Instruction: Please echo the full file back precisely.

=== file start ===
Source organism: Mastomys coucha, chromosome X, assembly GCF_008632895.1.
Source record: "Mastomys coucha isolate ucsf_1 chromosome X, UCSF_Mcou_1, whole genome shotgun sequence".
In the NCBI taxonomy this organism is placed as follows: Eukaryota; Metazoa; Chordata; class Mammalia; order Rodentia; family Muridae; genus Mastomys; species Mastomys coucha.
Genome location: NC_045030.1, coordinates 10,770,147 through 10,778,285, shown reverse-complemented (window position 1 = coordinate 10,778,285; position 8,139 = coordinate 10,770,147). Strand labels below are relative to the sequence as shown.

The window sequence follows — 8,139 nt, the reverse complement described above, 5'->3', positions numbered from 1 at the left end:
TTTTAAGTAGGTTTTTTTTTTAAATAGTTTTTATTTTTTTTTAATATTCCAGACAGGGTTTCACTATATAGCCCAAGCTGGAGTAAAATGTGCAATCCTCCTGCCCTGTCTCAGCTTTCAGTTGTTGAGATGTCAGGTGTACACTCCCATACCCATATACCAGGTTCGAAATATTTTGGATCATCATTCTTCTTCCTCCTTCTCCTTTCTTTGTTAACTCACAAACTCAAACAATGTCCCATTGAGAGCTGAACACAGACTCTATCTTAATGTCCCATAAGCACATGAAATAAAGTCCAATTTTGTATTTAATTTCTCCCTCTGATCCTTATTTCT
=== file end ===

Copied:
Source organism: Mastomys coucha, chromosome X, assembly GCF_008632895.1.
Source record: "Mastomys coucha isolate ucsf_1 chromosome X, UCSF_Mcou_1, whole genome shotgun sequence".
In the NCBI taxonomy this organism is placed as follows: Eukaryota; Metazoa; Chordata; class Mammalia; order Rodentia; family Muridae; genus Mastomys; species Mastomys coucha.
Genome location: NC_045030.1, coordinates 10,770,147 through 10,778,285, shown reverse-complemented (window position 1 = coordinate 10,778,285; position 8,139 = coordinate 10,770,147). Strand labels below are relative to the sequence as shown.

The window sequence follows — 8,139 nt, the reverse complement described above, 5'->3', positions numbered from 1 at the left end:
TTTTAAGTAGGTTTTTTTTTTAAATAGTTTTTATTTTTTTTTAATATTCCAGACAGGGTTTCACTATATAGCCCAAGCTGGAGTAAAATGTGCAATCCTCCTGCCCTGTCTCAGCTTTCAGTTGTTGAGATGTCAGGTGTACACTCCCATACCCATATACCAGGTTCGAAATATTTTGGATCATCATTCTTCTTCCTCCTTCTCCTTTCTTTGTTAACTCACAAACTCAAACAATGTCCCATTGAGAGCTGAACACAGACTCTATCTTAATGTCCCATAAGCACATGAAATAAAGTCCAATTTTGTATTTAATTTCTCCCTCTGATCCTTATTTCT